Albert Gore and Straw Men

Published September 1, 2000

Do you know anyone who argues there is a trade off between our economy and environment? Do you know anyone who believes dirty power plants are inevitable and we should accept them? Have you ever met anyone who contends electric generators must waste energy? I haven’t.

How many people do you know who dismiss modern environmentalism as somehow outside the American mainstream? Do you know anyone who advocates clinging to timid, old ways of thinking and says we simply need to accept air pollution so that we can drive our cars? I know no one like that.

Vice President Albert Gore and I must travel in different circles. Apparently he’s met lots of people who suggest it’s important for us to adopt old, timid policies. He referred to such “dinosaurs” many times in a speech he gave in Philadelphia on June 27, where he introduced his ideas concerning future energy policy.

Another thing that struck me about the Gore speech was his pose of running as an outsider rather than an incumbent responsible for energy policy during the last seven-and-a-half years. You remember about eight years ago, don’t you, when candidates Clinton and Gore vowed to wean the U.S. from its dependence on foreign oil? Today, we use much more imported oil than we did then, and our reliance approaches 60 percent versus 50 percent when they took office.

We also import vast quantities of natural gas from Canada and Mexico. The American Gas Association runs ads declaring our energy independence based on use of “North American” natural gas. Apparently it’s OK to import energy so long as the exporter is not separated from us by an ocean.

Actually, I have no problem with importing energy from anyone under any circumstances so long as that energy is being put to beneficial use in the United States. This is fairly standard economic thinking, and has been since Adam Smith wrote The Wealth of Nations.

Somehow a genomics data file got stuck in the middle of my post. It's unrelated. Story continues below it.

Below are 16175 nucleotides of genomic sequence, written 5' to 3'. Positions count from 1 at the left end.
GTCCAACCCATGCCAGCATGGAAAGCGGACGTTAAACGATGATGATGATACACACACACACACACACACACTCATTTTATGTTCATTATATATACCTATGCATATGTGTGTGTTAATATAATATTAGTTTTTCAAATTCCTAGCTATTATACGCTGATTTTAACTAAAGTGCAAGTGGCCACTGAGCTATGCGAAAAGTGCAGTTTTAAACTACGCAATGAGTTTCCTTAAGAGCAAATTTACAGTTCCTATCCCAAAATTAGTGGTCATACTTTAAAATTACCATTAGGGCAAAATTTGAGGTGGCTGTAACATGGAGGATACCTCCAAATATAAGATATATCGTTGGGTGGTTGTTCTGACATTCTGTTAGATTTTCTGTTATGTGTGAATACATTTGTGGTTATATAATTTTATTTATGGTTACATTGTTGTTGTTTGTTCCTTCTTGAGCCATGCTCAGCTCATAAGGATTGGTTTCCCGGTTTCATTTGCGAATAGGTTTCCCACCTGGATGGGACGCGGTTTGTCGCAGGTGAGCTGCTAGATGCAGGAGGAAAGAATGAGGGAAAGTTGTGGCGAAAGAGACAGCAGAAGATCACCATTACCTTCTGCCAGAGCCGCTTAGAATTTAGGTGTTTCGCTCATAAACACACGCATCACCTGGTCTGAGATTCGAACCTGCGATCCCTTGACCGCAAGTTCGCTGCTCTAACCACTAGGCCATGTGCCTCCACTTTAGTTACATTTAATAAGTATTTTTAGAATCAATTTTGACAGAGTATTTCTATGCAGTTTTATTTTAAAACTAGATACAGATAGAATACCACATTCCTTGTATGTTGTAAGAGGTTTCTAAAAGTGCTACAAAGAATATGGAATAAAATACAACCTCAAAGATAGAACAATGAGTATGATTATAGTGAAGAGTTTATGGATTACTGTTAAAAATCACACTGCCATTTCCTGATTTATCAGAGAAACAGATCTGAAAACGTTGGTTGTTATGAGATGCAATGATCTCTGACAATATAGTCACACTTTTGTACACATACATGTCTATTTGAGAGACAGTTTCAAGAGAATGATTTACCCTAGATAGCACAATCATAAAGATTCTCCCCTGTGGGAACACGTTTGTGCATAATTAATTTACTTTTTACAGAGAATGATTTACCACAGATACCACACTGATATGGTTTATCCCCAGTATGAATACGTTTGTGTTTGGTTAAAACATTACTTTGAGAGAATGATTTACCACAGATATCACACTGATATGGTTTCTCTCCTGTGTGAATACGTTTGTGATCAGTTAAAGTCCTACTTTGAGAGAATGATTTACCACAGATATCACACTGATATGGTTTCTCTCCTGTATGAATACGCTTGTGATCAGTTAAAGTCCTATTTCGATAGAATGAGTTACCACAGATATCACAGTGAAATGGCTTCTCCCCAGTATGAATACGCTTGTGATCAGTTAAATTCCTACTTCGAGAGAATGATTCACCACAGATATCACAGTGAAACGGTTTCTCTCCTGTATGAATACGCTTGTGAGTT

This isn’t to say we shouldn’t have an energy policy that promotes utilization of U.S. energy resources. Clearly, we should. But to the extent we impede development of U.S. energy resources—as President Clinton and Vice President Gore have done during the last seven-and-a-half years—by definition we are going to import more energy from abroad, since our society continues to grow and to use more energy.

Last time I checked, we had an awful lot of coal in the United States, like 450 years worth. A Democratic President in the 1970s named Jimmy Carter went so far as to say we ought to rely on U.S. coal to achieve energy independence. That’s where today’s, modern coal-fired power plants came from and why we mine close to one billion tons of coal in the U.S. each year. These coal-fired power plants have provided and are providing electric energy to fuel our fabulous and growing economy while American companies lead the way toward a “wired world.”

But this is happening no thanks to the people who run the Executive Branch. They want to reverse this trend and shut down those power plants. They advocate importing more energy from abroad, including even more natural gas from our neighbors to the north and south. Importing energy isn’t bad, but if we can produce energy for less money here, why import it at greater cost?

The ideas on energy Gore advanced amidst his sprinkling of straw men are not entirely bad. If we have national pollution problems (which we do in some areas) then it is appropriate for the federal government to advance federal funds in the form of tax credits, loans, grants, and the like to clean up pollution because such pollution is a problem for society, in general.

But we need to educate the Vice President about supply-side solutions to current energy problems—including the importation of large amounts of expensive, foreign oil and natural gas. In order for our country to go forward, supply-side solutions need to be a part of any reasonable, economic framework. This is an area where he has obvious blind spots. Our world is awash in energy. It is simply a matter of price and the systems to get it to where people can use it.

Part of our current problem is government and its attitude toward supply-side solutions. Gore is no friend of the supply side, yet he clearly is imaginative in his thinking. He is able willy-nilly to conjure up straw men to bear blame when he should share in it. So maybe he can find his way to a supply-side way of thinking so that our society can continue to grow and prosper.

We are more than anxious to join the administration in devising solutions to problems of pollution and supply so that Americans can wean themselves from dependence on foreign oil, continue to grow the economy, and fulfill our destiny to wire the world.

Fredrick Palmer, in addition to being president of Greening Earth Society, is general manager and chief executive officer of Western Fuels Association Inc., a not-for-profit fuel supply cooperative comprised of consumer-owned electric utilities.